Archives for posts with tag: Three’s Company

A forerunner to both Murder, She Wrote and The Golden Girls, the 1971 TV-movie Do Not Fold, Spindle or Mutilate stars Helen Hayes, Sylvia Sidney, Mildred Natwick, and Myrna Loy as ladies who not only lunch, but occupy their idle hours by pranking people, in the case of this film, by inventing a fictitious woman to enter into a computer dating service in order to find some voyeuristic fun in exposing and manipulating strange men’s emotions and desire.

Their geriatric, proto-catfishing makes me feel hopeful that my own twilight years may be filled with crafting mayhem and engaging in semi-malicious larks alongside likeminded seniors. I have always cultivated friendships with such promise; only now do I understand the end game.

screen-shot-2016-11-26-at-9-56-12-am

True to ladies in their seventies during the decade of the seventies, the group never slacks off in fashion. In fact, there are never slacks at all. All four make a point of putting themselves together; it’s Sylvia Sidney, however, who repeatedly cuts the most stunning figure, here in this smart emerald green dress, accentuated by the brooch, black belt, and matching black hat. She always wears a hat.

Their dating scam draws the initial interest and eventual ire of a psychopath, whose internal monologues we are treated to at astounding length via urgent voiceover whispers as the actor fumbles about his apartment, marches angrily down city streets, broods inside phone booths, and takes languorous bubble baths. Read the rest of this entry »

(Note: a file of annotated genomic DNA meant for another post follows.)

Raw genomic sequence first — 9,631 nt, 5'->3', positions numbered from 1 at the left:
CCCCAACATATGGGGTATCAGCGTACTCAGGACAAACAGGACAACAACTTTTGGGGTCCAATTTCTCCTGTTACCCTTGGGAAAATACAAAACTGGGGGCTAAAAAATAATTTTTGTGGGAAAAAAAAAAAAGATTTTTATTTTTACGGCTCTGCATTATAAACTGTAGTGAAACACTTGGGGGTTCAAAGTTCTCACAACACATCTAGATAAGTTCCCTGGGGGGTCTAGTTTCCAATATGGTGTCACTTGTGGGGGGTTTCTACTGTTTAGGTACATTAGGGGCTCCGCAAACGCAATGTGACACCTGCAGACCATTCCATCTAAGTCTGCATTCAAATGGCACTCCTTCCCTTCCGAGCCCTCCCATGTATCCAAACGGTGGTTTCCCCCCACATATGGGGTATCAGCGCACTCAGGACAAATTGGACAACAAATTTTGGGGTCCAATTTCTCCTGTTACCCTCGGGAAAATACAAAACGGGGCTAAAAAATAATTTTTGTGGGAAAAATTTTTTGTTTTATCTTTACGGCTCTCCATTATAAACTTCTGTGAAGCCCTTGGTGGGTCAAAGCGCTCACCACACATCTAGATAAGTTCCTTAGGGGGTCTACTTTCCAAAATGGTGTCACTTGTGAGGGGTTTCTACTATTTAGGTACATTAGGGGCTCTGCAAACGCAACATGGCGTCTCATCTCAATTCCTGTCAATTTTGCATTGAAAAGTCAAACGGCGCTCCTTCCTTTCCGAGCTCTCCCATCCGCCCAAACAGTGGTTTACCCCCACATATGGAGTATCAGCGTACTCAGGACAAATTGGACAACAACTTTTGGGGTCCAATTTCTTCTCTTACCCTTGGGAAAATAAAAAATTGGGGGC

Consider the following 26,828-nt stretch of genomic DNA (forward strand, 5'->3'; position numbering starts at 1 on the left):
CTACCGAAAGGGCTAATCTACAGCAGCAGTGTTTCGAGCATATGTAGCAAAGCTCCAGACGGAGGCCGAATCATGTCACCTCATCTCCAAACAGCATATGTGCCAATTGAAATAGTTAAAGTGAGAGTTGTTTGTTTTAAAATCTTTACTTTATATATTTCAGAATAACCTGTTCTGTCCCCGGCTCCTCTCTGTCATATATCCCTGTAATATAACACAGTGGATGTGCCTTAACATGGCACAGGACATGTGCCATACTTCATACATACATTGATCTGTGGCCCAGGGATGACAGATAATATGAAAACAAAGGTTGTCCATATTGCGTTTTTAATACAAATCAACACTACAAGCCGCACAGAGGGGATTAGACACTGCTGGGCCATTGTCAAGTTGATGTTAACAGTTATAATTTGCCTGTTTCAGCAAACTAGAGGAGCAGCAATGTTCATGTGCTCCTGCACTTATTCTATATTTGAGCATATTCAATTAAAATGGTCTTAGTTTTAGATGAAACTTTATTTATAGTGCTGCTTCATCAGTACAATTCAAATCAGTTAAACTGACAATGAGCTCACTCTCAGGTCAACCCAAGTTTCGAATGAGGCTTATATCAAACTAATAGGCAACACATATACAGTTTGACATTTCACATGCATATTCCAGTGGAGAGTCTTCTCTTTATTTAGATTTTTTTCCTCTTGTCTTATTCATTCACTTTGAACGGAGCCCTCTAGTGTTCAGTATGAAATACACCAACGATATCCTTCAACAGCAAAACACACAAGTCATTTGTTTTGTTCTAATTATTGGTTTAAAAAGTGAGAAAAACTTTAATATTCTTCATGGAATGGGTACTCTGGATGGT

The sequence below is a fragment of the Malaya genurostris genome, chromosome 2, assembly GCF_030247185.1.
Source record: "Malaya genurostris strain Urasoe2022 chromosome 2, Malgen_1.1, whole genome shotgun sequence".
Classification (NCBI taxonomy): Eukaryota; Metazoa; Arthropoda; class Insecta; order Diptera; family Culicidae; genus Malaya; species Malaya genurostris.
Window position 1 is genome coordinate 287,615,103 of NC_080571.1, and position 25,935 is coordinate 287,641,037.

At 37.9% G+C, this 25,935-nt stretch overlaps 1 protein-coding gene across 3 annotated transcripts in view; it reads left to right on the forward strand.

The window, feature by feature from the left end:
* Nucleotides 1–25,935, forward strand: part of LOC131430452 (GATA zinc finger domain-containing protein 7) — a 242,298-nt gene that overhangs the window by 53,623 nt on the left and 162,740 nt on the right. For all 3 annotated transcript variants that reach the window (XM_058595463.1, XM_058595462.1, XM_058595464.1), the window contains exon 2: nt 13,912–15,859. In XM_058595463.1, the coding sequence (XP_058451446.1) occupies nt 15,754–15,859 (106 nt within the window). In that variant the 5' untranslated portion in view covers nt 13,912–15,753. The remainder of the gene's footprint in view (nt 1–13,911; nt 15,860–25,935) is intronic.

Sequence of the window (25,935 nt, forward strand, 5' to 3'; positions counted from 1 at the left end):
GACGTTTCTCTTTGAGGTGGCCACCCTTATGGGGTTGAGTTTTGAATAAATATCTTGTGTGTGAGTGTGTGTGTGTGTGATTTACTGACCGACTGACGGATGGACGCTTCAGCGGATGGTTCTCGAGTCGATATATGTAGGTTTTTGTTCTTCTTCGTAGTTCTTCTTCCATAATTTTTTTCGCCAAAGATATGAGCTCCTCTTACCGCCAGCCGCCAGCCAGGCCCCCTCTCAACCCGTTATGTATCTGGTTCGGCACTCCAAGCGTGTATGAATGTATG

Cordelia is the only one bewitched, bothered, and bewildered without magic. She's truly smitten by Xander.

Cordelia is the only one bewitched, bothered, and bewildered without magic. She’s truly smitten by Xander.

More mirthful shenanigans! I had imagined the descent into darkness would be a constant following Angel’s reversion to soulless vampire in Innocence, but instead the showrunners planted two more lighthearted episodes into the framework of the season before returning with a vengeance to the grim nightmare they’d promised with Angelus. Last week’s Phases gave us a diversion from vampirism nearly altogether, Read the rest of this entry »

Oz is a werewolf. That's far more manageable than a soulless vampire. Lucky Willow. Unlucky Buffy.

Oz is a werewolf. That’s far more manageable than a soulless vampire. Lucky Willow. Unlucky Buffy.

After the sturm und drang of Innocence, Whedon grants us a bit of levity with Phases. I hadn’t remembered taking this brief semi-break from tragedy, but it’s well timed. The show must go on, even though Buffy’s heart has been broken, Angelus is unleashed on Sunnydale, and pervasive doom hangs overhead. We’ve got Oz in the gang now, in a Read the rest of this entry »